Modern JavaScript ctags configuration

Veezus Kreist
Oct 12, 2017 · 3 min read

The other day I was surfing around for a solution for this problem and came across Ray Grasso’s excellent post from April of 2015. I recommend reading the post for his solution; I’ve just modified it a bit. He also links to his dotfiles which include updates since the content of the post.

About ctags

Many years ago I became familiar with the basic ctags functionality in vim. But ctags itself is much more flexible and can be consumed by most editors. I highly encourage y’all to check out the ctags website, as well as plugins for popular editors such as vscode, atom, and sublime text.

Essentially, ctags will scan all files you ask it to and look for what it understands to be symbol definitions. These are classes, functions, variable names, and so on. ctags has a large list of known languages, but the JavaScript support hasn’t yet been the greatest.

To start, make sure you have exuberant-ctags installed, as opposed to regular ctags. You can brew install ctags on a macOS machine, for example, which will install the latest version of exuberant-ctags.

Inside vim

Generating ctags

I use ctags to jump to the definition of a symbol in a given project. There are generally two ways I achieve this: from a cursor over the top of a symbol and using normal-mode commands to search the list of defined tags.

Jumping to a definition under the cursor

While reading code and the cursor is on top of a known symbol, pressing Ctrl+] will jump to that definition.

Searching the available tags

If you know the tag you want but are nowhere near it, you can :tag <tagname> to jump to it’s definition. The :tag command supports tab completion; I often use :tag searches to jump to class or constant definitions.

Navigating through multiple matches

Either of these ways of jumping to definition may result in multiple tag matches. You can navigate the tag stack with :tnext (briefly, as :tn) or :tprevious (:tp). If you’d like to see a list of definitions found for any given tag, you can :tselect (:tsel).

Including other packages in your generated tags file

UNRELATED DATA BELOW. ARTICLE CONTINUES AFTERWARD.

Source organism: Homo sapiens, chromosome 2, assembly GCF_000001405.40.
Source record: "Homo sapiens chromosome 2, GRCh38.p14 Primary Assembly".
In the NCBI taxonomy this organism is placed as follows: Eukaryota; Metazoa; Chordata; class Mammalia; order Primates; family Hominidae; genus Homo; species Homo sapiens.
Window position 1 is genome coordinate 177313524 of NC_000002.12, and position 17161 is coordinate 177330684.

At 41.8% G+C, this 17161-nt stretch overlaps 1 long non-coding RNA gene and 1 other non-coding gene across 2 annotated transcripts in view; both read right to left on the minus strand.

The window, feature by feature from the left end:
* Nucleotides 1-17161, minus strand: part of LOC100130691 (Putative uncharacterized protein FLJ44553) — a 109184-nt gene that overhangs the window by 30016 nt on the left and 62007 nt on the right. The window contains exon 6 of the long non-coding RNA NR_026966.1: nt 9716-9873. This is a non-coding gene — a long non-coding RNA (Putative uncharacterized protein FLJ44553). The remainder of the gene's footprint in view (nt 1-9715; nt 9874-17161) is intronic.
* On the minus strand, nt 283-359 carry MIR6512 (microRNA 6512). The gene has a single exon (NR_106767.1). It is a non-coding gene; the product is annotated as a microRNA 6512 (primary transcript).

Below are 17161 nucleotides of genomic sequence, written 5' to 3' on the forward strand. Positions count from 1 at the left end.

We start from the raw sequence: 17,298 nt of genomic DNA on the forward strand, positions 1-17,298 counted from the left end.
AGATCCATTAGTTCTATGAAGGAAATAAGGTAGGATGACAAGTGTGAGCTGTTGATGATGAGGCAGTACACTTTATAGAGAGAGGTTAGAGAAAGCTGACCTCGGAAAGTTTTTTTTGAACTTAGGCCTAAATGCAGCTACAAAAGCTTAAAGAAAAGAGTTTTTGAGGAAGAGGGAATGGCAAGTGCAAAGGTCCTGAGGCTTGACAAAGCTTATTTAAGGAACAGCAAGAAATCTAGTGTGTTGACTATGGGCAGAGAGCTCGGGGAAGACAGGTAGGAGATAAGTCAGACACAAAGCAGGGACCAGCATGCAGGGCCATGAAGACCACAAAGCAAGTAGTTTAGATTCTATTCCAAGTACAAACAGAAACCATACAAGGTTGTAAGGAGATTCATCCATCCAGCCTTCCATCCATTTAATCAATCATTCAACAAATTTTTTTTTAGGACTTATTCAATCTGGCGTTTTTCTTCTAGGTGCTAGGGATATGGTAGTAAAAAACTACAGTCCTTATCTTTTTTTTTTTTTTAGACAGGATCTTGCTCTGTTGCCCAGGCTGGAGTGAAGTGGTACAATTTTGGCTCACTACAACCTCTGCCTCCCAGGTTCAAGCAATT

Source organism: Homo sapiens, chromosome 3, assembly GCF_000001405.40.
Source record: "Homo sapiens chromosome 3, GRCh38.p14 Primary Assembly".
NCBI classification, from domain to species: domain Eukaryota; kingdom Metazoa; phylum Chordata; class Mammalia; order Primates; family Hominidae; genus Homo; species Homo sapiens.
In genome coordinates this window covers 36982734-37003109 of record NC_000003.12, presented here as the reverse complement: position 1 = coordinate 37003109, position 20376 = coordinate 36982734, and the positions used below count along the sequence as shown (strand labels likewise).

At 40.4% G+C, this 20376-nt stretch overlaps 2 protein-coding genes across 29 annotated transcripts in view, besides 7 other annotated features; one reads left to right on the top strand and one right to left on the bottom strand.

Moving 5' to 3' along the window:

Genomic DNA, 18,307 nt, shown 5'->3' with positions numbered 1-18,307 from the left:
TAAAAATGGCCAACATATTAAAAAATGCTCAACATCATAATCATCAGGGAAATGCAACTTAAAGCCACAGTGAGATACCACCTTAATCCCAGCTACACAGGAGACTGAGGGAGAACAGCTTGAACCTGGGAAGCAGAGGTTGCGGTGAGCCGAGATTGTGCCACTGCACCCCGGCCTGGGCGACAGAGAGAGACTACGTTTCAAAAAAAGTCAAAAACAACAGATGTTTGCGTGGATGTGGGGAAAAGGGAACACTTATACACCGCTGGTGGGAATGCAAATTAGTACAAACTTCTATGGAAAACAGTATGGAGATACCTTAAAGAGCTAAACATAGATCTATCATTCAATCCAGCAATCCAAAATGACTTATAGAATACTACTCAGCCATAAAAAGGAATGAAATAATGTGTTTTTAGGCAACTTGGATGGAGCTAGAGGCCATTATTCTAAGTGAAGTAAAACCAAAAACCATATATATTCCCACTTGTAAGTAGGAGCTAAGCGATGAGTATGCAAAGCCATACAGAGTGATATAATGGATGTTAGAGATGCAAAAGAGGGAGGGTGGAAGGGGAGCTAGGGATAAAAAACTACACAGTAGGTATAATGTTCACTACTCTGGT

Although it can take a prohibitively long time based on the size of your dependency graph, I have found it useful in some cases to include my node_modules directory in my tags file. Whereas I usually just include basic directories like app, config, and lib, there are times when I’ll want to inspect the source of a module in the same session as my application’s code. One example would be when I’m using a library module for the first time and I’m unsure how things are working under the covers, or why what I expect to happen just isn’t.

Your new .ctags file

After a bit of pruning and studying, this is the JavaScript-specific portion of my ~/.ctags file looks like this:

--exclude=node_modules
--exclude=gulp
--languages=-javascript--langdef=js
--langmap=js:.js
--langmap=js:+.jsx
--regex-js=/[ \t.]([A-Z][A-Z0-9._$]+)[ \t]*[=:][ \t]*([0-9"'\[\{]|null)/\1/n,constant/--regex-js=/\.([A-Za-z0-9._$]+)[ \t]*=[ \t]*\{/\1/o,object/
--regex-js=/['"]*([A-Za-z0-9_$]+)['"]*[ \t]*:[ \t]*\{/\1/o,object/
--regex-js=/([A-Za-z0-9._$]+)\[["']([A-Za-z0-9_$]+)["']\][ \t]*=[ \t]*\{/\1\.\2/o,object/
--regex-js=/([A-Za-z0-9._$]+)[ \t]*=[ \t]*\(function\(\)/\1/c,class/
--regex-js=/['"]*([A-Za-z0-9_$]+)['"]*:[ \t]*\(function\(\)/\1/c,class/
--regex-js=/class[ \t]+([A-Za-z0-9._$]+)[ \t]*/\1/c,class/
--regex-js=/([A-Za-z$][A-Za-z0-9_$()]+)[ \t]*=[ \t]*[Rr]eact.createClass[ \t]*\(/\1/c,class/
--regex-js=/([A-Z][A-Za-z0-9_$]+)[ \t]*=[ \t]*[A-Za-z0-9_$]*[ \t]*[{(]/\1/c,class/
--regex-js=/([A-Z][A-Za-z0-9_$]+)[ \t]*:[ \t]*[A-Za-z0-9_$]*[ \t]*[{(]/\1/c,class/
--regex-js=/([A-Za-z$][A-Za-z0-9_$]+)[ \t]*=[ \t]*function[ \t]*\(/\1/f,function/--regex-js=/(function)*[ \t]*([A-Za-z$_][A-Za-z0-9_$]+)[ \t]*\([^)]*\)[ \t]*\{/\2/f,function/
--regex-js=/['"]*([A-Za-z$][A-Za-z0-9_$]+)['"]*:[ \t]*function[ \t]*\(/\1/m,method/
--regex-js=/([A-Za-z0-9_$]+)\[["']([A-Za-z0-9_$]+)["']\][ \t]*=[ \t]*function[ \t]*\(/\2/m,method/
--langdef=typescript
--langmap=typescript:.ts
--regex-typescript=/^[ \t]*(export)?[ \t]*class[ \t]+([a-zA-Z0-9_]+)/\2/c,classes/
--regex-typescript=/^[ \t]*(export)?[ \t]*module[ \t]+([a-zA-Z0-9_]+)/\2/n,modules/
--regex-typescript=/^[ \t]*(export)?[ \t]*function[ \t]+([a-zA-Z0-9_]+)/\2/f,functions/
--regex-typescript=/^[ \t]*export[ \t]+var[ \t]+([a-zA-Z0-9_]+)/\1/v,variables/
--regex-typescript=/^[ \t]*var[ \t]+([a-zA-Z0-9_]+)[ \t]*=[ \t]*function[ \t]*\(\)/\1/v,varlambdas/
--regex-typescript=/^[ \t]*(export)?[ \t]*(public|private)[ \t]+(static)?[ \t]*([a-zA-Z0-9_]+)/\4/m,members/
--regex-typescript=/^[ \t]*(export)?[ \t]*interface[ \t]+([a-zA-Z0-9_]+)/\2/i,interfaces/
--regex-typescript=/^[ \t]*(export)?[ \t]*enum[ \t]+([a-zA-Z0-9_]+)/\2/e,enums/
--regex-typescript=/^[ \t]*import[ \t]+([a-zA-Z0-9_]+)/\1/I,imports/

Wrapping it up into an alias

Finally, and following Mr. Grasso’s example, let’s get rid of some over-greedy matching and wrap it up into a nice alias:

alias jtags=”ctags -R app config lib && sed -i ‘’ -E ‘/^(if|switch|function|module\.exports|it|describe).+language:js$/d’ tags”

Happy vimming!

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Veezus Kreist

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Adorable

Creative technologists solving business problems for people.